POSTED: 1:30 a.m. HST, Nov 4, 2010
Andy Irons' father said he believes that the world champion surfer died this week of dengue fever, a painful, mosquito-borne illness that causes flu symptoms and sometimes blinding pain.
Irons had been in Puerto Rico last week, where dengue fever infections are reported "year-round," said Esther Volper, a Ph.D. candidate and dengue fever expert at the University of Hawaii's John A. Burns School of Medicine.
DENGUE FEVER FACTS» The viral illness is spread by mosquitoes mainly in tropical Asia, Africa, the Caribbean and the South Pacific.
» The disease cannot be spread person-to-person.
» Symptoms include sudden onset of fever; severe headache; eye, joint and muscle pain; and a rash on the hands, arms, legs and feet. In severe cases, blood clotting, abnormal bleeding and low blood pressure can occur.
» The onset of the illness can range from two to 15 days.
» There is no treatment for dengue fever, but experts recommend bed rest and Tylenol to treat fever and pain.
» Preventive measures include mosquito repellent, wearing light colors, tops with long sleeves and long pants; screens on windows or doorways and netting over beds to limit exposure to mosquitoes when traveling in endemic areas.
Source: State Department of Health
Dengue is characterized by high fever, severe headache, chills, joint and muscle pain, nausea and vomiting, eye pain and a rash.
It typically takes four to seven days for dengue fever to show its symptoms, Volper said.
Before he arrived in Puerto Rico last week, Irons had competed in Portugal, a country that does not have dengue fever, Volper said.
"If he, indeed, had dengue fever he would have had to be bitten by an infected mosquito in Puerto Rico," Volper said.
The medical examiner's office in Tarrant County, Texas, told the Star-Advertiser Tuesday that a prescription medicine container of Zolpidem found in Irons' hotel room at Dallas-Fort Worth airport contained methadone.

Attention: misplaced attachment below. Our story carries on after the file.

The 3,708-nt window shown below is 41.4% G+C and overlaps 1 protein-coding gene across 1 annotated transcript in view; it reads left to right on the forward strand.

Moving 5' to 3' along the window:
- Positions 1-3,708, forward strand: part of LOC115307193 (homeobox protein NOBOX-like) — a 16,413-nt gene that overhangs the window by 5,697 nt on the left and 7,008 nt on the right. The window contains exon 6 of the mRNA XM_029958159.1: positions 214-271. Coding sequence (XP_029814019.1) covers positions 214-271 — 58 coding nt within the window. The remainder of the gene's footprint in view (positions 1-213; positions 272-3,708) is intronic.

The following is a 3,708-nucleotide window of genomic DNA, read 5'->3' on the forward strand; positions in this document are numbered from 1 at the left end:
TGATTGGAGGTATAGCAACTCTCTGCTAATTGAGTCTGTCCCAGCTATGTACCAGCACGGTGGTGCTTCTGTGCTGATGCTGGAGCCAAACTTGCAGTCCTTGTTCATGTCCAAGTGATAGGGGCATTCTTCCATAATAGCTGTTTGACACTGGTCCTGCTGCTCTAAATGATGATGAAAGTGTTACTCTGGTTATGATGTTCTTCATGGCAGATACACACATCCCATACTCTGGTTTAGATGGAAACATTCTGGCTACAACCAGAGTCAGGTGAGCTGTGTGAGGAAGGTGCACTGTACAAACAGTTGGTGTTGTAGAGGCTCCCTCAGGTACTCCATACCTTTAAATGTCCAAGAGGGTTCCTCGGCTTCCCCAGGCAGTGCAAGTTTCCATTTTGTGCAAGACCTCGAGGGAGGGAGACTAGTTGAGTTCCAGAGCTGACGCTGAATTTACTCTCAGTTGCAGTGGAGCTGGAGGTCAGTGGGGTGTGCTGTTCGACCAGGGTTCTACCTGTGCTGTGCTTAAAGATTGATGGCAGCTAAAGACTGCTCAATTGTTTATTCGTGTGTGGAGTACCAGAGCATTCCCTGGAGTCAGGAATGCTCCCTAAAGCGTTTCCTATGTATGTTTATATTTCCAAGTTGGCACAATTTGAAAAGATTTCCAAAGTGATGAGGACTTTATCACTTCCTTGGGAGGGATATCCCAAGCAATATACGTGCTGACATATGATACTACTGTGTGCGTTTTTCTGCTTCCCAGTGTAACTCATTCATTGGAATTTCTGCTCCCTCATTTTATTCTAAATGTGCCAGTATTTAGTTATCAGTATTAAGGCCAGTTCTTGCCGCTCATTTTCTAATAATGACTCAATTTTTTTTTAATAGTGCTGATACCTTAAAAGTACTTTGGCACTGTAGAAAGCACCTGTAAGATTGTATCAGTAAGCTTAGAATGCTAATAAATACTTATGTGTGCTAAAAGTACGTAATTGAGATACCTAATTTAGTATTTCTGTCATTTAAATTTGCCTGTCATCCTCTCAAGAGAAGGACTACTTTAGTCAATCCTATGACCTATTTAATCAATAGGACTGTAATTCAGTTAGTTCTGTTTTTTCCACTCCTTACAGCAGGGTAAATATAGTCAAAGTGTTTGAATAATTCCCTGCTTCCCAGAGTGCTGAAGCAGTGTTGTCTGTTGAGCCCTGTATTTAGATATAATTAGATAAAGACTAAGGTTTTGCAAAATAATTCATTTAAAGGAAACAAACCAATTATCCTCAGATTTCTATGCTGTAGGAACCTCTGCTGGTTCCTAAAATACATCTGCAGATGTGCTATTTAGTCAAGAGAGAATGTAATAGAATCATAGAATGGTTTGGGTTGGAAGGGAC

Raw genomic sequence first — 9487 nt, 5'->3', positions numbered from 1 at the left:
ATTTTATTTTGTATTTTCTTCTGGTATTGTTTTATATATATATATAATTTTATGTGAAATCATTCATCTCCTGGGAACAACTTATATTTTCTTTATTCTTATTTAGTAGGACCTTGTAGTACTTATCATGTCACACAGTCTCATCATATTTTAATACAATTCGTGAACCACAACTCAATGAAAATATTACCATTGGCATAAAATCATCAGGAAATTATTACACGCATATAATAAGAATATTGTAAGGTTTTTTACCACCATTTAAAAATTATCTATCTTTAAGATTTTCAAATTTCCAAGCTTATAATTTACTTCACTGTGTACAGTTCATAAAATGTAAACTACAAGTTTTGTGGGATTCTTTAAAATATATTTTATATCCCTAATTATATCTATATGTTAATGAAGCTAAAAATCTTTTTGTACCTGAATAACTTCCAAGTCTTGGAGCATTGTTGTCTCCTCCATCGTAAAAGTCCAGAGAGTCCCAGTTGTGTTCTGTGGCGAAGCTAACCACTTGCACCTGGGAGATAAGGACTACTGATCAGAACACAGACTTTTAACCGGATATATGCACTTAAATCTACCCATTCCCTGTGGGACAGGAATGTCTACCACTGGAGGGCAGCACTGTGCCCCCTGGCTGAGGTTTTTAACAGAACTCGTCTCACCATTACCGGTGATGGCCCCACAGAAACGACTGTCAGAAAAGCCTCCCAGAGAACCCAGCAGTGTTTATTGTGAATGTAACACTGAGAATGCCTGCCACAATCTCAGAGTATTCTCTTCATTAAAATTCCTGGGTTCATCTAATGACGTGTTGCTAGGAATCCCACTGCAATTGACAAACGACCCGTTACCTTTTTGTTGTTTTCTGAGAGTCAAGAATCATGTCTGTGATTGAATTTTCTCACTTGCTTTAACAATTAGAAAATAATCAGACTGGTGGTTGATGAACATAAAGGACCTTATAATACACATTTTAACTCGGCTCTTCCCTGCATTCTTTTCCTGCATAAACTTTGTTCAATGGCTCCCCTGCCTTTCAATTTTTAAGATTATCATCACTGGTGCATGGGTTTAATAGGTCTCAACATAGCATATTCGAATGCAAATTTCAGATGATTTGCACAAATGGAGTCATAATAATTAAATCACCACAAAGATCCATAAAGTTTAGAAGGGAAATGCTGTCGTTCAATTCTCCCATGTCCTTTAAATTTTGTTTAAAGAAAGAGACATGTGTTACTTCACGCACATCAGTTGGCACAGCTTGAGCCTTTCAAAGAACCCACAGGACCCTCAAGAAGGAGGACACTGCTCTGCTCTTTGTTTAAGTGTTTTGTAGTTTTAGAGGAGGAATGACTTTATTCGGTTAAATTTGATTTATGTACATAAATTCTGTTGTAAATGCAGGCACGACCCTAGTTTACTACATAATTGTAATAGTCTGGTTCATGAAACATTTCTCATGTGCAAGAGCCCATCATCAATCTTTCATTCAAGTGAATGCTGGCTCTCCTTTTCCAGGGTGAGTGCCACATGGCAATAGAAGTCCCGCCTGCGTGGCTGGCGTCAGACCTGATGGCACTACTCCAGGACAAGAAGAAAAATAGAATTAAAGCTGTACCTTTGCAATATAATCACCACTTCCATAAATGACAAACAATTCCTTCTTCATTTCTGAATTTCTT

Abby Collier, an assistant professor of pharmacology at the UH medical school, said clinicians make their own decisions, but it would be "highly unusual" for methadone to be prescribed for dengue fever.
Methadone is primarily used in the United States as a treatment for drug withdrawal, Collier said.
"There are very few other applications for it," she said. "It is a painkiller if somebody -- for whatever reason -- was unable to take morphine."
It would be an unlikely prescription for dengue fever, Collier said.
"Dengue fever can cause incredible bad muscle pain and a horrible bad headache behind your eye, like a really bad migraine -- or worse," Collier said. "We have drugs for migraines and methadone's not one of them. Methadone is an extremely strong narcotic drug and it would be considered highly unusual for it to be prescribed in that situation, but it is possible."
Spread by mosquitos in tropical climates, dengue fever is a viral illness that Hawaii health officials have battled before.
The last outbreak of dengue in Hawaii occurred in 2001, when the disease was transmitted to 153 people, many of whom lived in Maui's rural communities, primarily Hana. Last year, there were six reported cases in Hawaii, down from 14 in 2008.
Maui's 2001 outbreak spread out of the remote East Maui areas of Hana, Nahiku and Hamoa, to as far west as Haiku. There were also confirmed cases on Oahu, Kauai and the Big Island.
"We had an outbreak here and we were trying to determine if dengue had become endemic in Hawaii," said Health Department spokeswoman Janice Okubo. "That's when we had a media campaign, a lot of mosquito control efforts and we were able to reduce the number of cases. We haven't seen any outbreak that large since 2001."
The outbreak generally involved "imported cases" when people from other countries carried the disease to the islands and infected local mosquitoes. There are four primary types of dengue viruses.
Before 2001, Hawaii's last major outbreak of dengue fever followed the end of World War II when more than 1,200 cases and several deaths were reported.
The disease is endemic in Pacific Island nations and other areas of the United States and is something "you don't often see in Hawaii, so it's difficult for physicians to diagnose," Okubo said. "It can become a very serious infection."
In 2008, UH researchers developed a new test to detect the dengue virus and its type in six hours, said Volper, who helped develop the test.
Health officials said in 2001 that they believed the virus was brought to Maui by visitors who had also traveled to French Polynesia and the Samoas.
"So when you travel oversees, you should take precautions," Okubo said. "Use mosquito repellent."